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rph9168

1989 CRX si

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1989 Honda CRX Si. Really clean. Supercharged 1.6 liter rebuilt with less than 50,000 miles. Supercharger recently rebuilt. Lowered on coilovers and cambered so all wheels on contact with the ground. 3” exhaust from the headers. Racing seats with aftermarket steering wheel. 16” racing wheels. Not running right now. Needs head gasket. $3,900 or best offer. Call or text Tyler at 770-289-6386 or email at rph9168@aol.com

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hi my friends

The Honda CR-X, originally launched as the Honda Ballade Sports CR-X in Japan, is a front-wheel-drive sport compact car manufactured by Honda between 1983 and 1991. It was replaced by the Honda CR-X del Sol for the 1992 model year. Although there are many supposed definitions for the acronym CR-X, the most widely accepted is "Civic Renaissance X".

In the US, the CRX (not CR-X) was marketed as an economy sport Kammback, with room for two passengers. The European-spec car received a ZC 130 hp (97 kW) engine and a 2+2 seating arrangement. Redesigned in 1988 and produced to 1991, the CRX was popular for its performance, nimble handling, and good fuel economy. Honda's 1992 CRX del Sol was marketed as a CR-X in some markets.

Overview

For the 1984 model year, Honda introduced an all-new two-seater that shared the drivetrain with the Civic but offered unique styling and interior furnishings. In North America, the CRX was marketed in two versions: economy and sport. The economy model used a new aluminum 1.3 liter CVCC engine. The sport model featured an aluminum 1.5 liter four cylinder with three valves per cylinder and available with a 5-speed manual or 3-speed automatic.

For 1985, Honda replaced the economy model with an HF (high fuel) model featuring a 1.5 liter engine which uses an aluminum block but the 1984 CVCC cylinder head (two valves per cylinder) instead of the new aluminum head with three valves per cylinder. In spring 1985, Honda introduced an Si (Sports, injected) model featuring a more powerful 1.5 liter SOHC PGM-FI engine. خرید کرم ضد آفتاب The Si model included a power sunroof, standard dual remote exterior mirrors, rear wiper, 13-inch alloy wheels and an Si-exclusive ducktail spoiler for the hatch.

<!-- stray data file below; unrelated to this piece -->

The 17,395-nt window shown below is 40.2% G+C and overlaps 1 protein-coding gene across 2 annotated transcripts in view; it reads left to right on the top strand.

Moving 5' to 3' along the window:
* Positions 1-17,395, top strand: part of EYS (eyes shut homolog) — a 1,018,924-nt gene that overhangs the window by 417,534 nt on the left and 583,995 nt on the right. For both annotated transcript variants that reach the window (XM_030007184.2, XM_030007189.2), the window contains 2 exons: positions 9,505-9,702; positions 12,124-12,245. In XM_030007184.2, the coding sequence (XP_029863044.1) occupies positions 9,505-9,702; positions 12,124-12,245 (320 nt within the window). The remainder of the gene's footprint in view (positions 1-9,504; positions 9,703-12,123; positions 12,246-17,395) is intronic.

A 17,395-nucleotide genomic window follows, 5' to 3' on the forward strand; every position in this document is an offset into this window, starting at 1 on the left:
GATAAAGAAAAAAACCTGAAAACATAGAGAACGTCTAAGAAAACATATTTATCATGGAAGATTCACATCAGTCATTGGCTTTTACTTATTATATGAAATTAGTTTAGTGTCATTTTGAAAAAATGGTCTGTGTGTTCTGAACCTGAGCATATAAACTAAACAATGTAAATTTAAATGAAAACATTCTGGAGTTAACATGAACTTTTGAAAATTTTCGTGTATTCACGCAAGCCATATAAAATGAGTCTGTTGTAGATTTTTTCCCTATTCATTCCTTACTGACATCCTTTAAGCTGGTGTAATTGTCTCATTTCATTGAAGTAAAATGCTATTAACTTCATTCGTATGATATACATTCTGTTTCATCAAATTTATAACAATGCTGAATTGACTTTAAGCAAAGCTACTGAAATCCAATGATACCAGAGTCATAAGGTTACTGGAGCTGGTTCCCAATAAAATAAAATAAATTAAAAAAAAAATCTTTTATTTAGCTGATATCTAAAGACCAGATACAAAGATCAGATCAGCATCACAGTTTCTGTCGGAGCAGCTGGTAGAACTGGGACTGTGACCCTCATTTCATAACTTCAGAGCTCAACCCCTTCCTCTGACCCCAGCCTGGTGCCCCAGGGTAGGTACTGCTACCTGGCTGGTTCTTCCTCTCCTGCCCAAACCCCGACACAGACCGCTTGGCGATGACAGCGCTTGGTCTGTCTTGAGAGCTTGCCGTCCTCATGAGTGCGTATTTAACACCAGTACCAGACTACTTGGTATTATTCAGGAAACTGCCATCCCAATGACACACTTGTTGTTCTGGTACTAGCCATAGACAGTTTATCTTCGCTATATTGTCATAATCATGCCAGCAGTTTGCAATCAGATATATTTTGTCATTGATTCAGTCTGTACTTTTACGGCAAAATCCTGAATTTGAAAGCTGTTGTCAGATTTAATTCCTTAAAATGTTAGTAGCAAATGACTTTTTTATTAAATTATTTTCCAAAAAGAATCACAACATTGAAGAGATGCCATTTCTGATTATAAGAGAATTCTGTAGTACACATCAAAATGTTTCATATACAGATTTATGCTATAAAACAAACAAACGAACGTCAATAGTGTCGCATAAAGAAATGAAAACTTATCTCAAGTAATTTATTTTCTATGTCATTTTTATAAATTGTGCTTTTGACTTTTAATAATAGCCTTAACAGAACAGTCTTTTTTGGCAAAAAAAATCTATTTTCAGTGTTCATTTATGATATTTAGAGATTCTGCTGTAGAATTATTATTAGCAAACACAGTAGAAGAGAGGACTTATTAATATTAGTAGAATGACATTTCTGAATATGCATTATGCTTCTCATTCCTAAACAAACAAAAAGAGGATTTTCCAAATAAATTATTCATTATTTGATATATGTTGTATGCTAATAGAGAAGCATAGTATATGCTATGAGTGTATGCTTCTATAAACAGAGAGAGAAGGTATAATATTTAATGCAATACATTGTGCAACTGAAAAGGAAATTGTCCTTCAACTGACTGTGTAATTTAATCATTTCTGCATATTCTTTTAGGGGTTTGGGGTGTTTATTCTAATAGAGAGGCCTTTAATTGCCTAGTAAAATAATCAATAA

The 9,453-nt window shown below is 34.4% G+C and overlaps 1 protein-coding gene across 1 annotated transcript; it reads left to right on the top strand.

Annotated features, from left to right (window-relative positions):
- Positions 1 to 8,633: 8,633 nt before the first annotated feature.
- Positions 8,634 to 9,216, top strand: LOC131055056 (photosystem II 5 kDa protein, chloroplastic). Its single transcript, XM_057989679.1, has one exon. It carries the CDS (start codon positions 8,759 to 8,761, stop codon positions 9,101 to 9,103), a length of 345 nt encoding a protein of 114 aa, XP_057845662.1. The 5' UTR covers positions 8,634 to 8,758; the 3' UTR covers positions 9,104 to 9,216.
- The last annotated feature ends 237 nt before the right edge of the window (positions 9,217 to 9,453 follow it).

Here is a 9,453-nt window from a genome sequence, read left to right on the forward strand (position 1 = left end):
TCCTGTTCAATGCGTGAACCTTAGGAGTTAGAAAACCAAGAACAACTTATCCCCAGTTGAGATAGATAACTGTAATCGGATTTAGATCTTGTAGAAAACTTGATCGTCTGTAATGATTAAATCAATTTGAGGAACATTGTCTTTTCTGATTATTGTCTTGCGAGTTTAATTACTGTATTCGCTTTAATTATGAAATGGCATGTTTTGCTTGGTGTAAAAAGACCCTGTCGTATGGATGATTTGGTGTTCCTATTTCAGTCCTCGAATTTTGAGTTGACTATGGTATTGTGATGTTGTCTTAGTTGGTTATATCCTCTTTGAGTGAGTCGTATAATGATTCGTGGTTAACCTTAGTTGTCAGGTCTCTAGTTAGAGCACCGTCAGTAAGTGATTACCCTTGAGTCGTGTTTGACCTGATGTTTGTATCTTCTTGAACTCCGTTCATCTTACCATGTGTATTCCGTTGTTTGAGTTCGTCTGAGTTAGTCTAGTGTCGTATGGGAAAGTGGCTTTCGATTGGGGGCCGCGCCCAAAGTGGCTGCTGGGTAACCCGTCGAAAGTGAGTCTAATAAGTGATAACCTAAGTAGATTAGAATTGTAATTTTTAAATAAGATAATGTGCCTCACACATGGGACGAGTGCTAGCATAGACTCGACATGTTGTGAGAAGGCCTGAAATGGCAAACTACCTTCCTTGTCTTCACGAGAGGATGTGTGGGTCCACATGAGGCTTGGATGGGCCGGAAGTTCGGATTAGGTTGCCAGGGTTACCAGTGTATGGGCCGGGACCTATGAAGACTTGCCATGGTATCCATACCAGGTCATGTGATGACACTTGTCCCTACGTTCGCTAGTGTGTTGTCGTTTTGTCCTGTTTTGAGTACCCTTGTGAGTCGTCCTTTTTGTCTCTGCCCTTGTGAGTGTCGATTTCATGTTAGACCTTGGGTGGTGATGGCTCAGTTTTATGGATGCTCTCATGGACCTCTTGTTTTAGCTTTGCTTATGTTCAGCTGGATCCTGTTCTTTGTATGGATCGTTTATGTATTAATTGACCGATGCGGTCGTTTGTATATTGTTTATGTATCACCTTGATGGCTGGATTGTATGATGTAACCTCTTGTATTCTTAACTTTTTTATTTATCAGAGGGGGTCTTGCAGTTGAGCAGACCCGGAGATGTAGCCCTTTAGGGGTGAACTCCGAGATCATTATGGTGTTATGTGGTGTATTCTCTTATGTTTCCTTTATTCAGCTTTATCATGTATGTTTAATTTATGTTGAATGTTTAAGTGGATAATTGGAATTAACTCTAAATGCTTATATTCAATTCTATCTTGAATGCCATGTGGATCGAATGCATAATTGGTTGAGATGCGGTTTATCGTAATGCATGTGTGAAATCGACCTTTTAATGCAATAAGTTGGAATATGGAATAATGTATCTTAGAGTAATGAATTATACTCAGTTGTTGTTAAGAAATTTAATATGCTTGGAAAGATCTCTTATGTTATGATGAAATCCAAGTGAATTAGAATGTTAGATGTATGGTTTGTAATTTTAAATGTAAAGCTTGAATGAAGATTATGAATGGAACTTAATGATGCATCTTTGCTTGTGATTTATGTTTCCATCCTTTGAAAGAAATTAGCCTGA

For 1986, Honda updated the CRX with new aerodynamic headlights. The Si received body color matched lower cladding, a revised rear spoiler, new bumper covers and 14-inch alloy wheels. The interior was upgraded and added a center console with cassette tape storage. 1987 was virtually unchanged from 1986 and would be the final year of the first generation CRX.

The first generation CRX was sold in some regions outside Japan as the "Honda Civic CRX". At its introduction, the CRX was available in Japan through Honda Verno dealership sales channels, and accompanied the Vigor, the Quint, and the Prelude.

220px-Honda-BalladeSportsCR-X1.5i.JPG
 
1987 Honda Ballade Sports CR-X 1.5i (Japan)

Drivetrain

The Japanese Si and European 1.6i-16 models came with a 1590 cc DOHC engine putting out 135 bhp (101 kW; 137 PS) in the UK-spec model and 140 bhp (104 kW; 142 PS) in the JDM model. Though similar versions of the same engine, the Japanese Si engine was stamped ZC, while the European engine was stamped ZC1.

Japanese buyers took advantage of the largest, 1.5 L, engine while still paying the same amount of annual road tax.

220px-1987_Honda_CRX_Si%2C_rear_right_%2
 
1987 Honda CRX Si (U.S.)

Fuel economy

The original 1.3 liter car (chassis code AE532) had an EPA highway mileage rating of 52 miles per U.S. gallon (4.5 l/100 km; 62 mpg‑imp) in 1984 and was reported to often achieve over 70 miles per U.S. gallon (3.4 l/100 km; 84 mpg‑imp) in favorable driving conditions. The later 1.5 liter American-market CRX HF (high fuel economy) model (chassis codes EC1 and AF) could also reliably achieve very good gas mileage, more than a decade before gas-electric hybrids appeared on the market, and at no price premium over the base model; the 1.5 liter is rated by the U.S. Environmental Protection Agency (EPA) (under the new rating system) at 42 miles per U.S. gallon (5.6 l/100 km; 50 mpg‑imp) city and 51 miles per U.S. gallon (4.6 l/100 km; 61 mpg‑imp) highway

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